DESCRIBE THE STRUCTURE OF THE ANS SYSTEM AND DISCUSS THE EFFECTS IT HAS SHOWN TO HAVE ON PHSIOLOGICAL AND BEHAVIOURAL FUNCTIONS?
The ANS is a purely motor system, meaning that it transmits impulses out of the CNS to various motor or effect or organs of the body. These include the smooth muscle of the blood vessels and the gastro intestinal system, heart muscle, and several glands such as the pancreas, the adrenal medulla and the salivary glands. The ANS first function is to regulate internal bodily processes. It does this by sending information to and from the CNS. Although the ANS is very important it is the CNS that is in control.
The ANS operates as an independent or autonomous control system. Although we learn as we mature in age to control our autonomic functions, such as urination and defecation, these would occur in the absence of control of them. These bodily processes and many others are controlled by the ANS without requiring conscious effort. To enable the ANS to perform its functions it has two branches. The sympathetic branch that produces a pattern of arousal in the body, with heart rate and blood pressure increased, adrenaline released and from the adrenal gland. The parasympathetic branch run to the same organs, but their activation leads to opposite effects. Heart rate and blood pressure are reduced, adrenaline secretion falls, and digestive activity increases.
The sympathetic branch or ganglia of neurons comprising the sympathetic branch are interconnected so that they form a long chain on each side of the spinal cord. The sympathetic branch originates in the two middle portions of the spinal cord; the interconnections between the neurons allow the sympathetic branch to act as a unit. It is important because the sympathetic branch prepares the body to extend energy. As well as the effects show in the diagram below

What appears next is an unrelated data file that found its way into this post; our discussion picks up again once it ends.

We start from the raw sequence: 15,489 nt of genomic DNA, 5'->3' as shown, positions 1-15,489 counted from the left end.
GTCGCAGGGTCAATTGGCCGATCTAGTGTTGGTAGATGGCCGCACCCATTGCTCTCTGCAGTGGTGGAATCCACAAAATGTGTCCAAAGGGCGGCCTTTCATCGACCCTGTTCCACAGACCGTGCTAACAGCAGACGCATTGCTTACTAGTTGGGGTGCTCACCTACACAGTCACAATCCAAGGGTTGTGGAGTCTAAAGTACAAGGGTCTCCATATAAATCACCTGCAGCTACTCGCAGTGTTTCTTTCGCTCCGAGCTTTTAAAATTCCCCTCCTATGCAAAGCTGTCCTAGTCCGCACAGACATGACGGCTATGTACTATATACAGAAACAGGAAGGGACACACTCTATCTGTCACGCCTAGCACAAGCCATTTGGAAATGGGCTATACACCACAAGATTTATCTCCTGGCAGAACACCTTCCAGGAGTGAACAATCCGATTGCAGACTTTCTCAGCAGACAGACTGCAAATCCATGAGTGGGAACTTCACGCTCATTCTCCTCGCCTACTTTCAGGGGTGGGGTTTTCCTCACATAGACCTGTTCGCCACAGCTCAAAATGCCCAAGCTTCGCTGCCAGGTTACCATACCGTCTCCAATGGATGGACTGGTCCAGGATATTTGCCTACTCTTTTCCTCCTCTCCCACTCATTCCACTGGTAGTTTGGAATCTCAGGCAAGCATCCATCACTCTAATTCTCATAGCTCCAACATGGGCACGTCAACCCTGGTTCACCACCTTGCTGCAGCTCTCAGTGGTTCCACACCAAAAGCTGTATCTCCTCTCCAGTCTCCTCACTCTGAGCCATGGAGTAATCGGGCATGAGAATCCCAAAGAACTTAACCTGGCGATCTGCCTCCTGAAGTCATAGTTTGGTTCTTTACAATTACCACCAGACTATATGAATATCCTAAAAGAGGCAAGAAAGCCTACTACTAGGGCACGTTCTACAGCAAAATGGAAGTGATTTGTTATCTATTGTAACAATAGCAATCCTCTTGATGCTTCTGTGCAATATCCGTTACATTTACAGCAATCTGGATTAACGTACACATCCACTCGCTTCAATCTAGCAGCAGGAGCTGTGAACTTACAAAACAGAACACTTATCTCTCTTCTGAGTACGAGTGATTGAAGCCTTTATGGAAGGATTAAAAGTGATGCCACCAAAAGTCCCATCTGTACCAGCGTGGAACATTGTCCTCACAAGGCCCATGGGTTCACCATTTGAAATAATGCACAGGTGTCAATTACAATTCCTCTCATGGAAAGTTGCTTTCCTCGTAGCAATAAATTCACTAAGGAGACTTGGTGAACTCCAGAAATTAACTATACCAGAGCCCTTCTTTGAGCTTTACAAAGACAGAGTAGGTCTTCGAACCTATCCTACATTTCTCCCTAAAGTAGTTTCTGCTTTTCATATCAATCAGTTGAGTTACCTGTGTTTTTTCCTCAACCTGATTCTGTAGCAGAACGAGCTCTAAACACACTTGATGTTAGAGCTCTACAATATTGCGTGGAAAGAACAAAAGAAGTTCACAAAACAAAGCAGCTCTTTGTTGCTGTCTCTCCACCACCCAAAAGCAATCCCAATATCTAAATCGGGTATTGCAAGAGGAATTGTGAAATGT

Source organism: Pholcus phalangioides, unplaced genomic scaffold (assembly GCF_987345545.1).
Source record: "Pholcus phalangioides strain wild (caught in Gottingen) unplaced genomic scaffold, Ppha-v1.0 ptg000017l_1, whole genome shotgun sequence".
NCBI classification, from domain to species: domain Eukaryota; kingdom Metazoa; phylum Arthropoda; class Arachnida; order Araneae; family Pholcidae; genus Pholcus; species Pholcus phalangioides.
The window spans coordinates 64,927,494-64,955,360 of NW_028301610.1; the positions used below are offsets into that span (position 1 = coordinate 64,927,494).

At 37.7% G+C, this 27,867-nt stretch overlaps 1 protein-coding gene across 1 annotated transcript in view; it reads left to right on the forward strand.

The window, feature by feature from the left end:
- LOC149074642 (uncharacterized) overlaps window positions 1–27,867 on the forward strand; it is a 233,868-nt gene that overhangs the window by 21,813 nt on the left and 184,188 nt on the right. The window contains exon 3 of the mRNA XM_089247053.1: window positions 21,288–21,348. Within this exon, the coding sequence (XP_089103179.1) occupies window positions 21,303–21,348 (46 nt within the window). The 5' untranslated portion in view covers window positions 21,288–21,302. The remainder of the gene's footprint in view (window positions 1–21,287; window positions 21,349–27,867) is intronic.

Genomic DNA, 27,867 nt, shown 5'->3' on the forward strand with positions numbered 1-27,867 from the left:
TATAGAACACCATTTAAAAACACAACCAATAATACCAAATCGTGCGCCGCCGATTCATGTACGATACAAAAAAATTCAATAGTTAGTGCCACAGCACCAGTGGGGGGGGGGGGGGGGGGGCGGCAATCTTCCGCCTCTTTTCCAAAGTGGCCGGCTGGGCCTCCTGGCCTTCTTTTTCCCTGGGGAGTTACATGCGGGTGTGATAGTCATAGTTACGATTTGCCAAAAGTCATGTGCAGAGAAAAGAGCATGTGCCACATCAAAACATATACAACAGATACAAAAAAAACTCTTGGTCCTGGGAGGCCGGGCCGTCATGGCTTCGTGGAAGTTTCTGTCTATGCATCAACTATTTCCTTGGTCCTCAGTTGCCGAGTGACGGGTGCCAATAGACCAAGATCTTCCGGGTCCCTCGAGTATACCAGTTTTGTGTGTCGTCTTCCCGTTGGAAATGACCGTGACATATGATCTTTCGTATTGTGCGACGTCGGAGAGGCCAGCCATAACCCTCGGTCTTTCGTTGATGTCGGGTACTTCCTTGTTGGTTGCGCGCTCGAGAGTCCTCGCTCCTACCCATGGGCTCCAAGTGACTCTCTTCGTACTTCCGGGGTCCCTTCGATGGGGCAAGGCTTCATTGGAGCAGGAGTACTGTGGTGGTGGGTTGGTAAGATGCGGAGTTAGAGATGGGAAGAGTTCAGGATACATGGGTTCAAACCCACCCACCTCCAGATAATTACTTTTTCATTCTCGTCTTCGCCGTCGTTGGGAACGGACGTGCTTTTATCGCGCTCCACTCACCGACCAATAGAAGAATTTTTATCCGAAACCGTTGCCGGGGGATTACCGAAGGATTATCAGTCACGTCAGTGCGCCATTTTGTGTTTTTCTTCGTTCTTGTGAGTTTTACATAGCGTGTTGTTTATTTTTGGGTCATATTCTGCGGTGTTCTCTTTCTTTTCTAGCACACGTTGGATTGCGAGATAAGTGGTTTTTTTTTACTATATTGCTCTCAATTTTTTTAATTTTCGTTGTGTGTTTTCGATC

It also increases blood pressure, releases sugar from the liver into the blood and increases the blood flow to the muscles used in physical action. Further, it tells the endocrine system to release hormones into the bloodstream to strengthen these responses.
Walter Cannon 1972 suggested that the major function of the sympathetic branch was to mobilise the body of an emergency, he called this the fight – or –flight response since physiological changes that occur are designed to help us defend ourselves or flee from a threatening situation.
The parasympathetic ganglia are much more widely distributed than the sympathetic branch ganglia. Drawn in the diagram previously, the nerve fibres originate at either end of the spinal cord, near the organs they affect. However, because the fibres are less interconnected than those of the sympathetic branch, the parasympathetic branch acts less as a unit and more on individual organs. The diagram previously shows that the parasympathetic branch operates in the opposite direction to the sympathetic branch and stimulates processes that serve to restore or conserve energy. The parasympathetic also carries out the bodies “maintenance needs”. As well as digestion it provides for the exclusion of waste products and directs tissue repairs. Parasympathetic activity is mostly in the use when we are relaxed or inactive. There is a balance between the two branches of the ANS; therefore our internal environment is kept balanced.
One of the glands affected by the ANS is the adrenal medulla. When stimulated, the medulla releases two closely related hormones into the bloodstream – adrenaline and nor adrenaline. These are carried around the body where they act as sympathomimetics, meaning their actions are similar to the sympathetic branch of the ANS. The adrenaline and the nor adrenaline can be seen as part of the ANS, as nor adrenaline is the synaptic transmitter at the synapses between the ANS sympathetic neurons and their target structures.
A key feature of the ANS is that this regulation of our internal physiological systems, or metabolism is largely automatic and proceeds outside our conscious awareness. The ANS also has an important role in the form of homeostasis that is the maintenance of a constant internal environment. E.g. the control of our body temperature.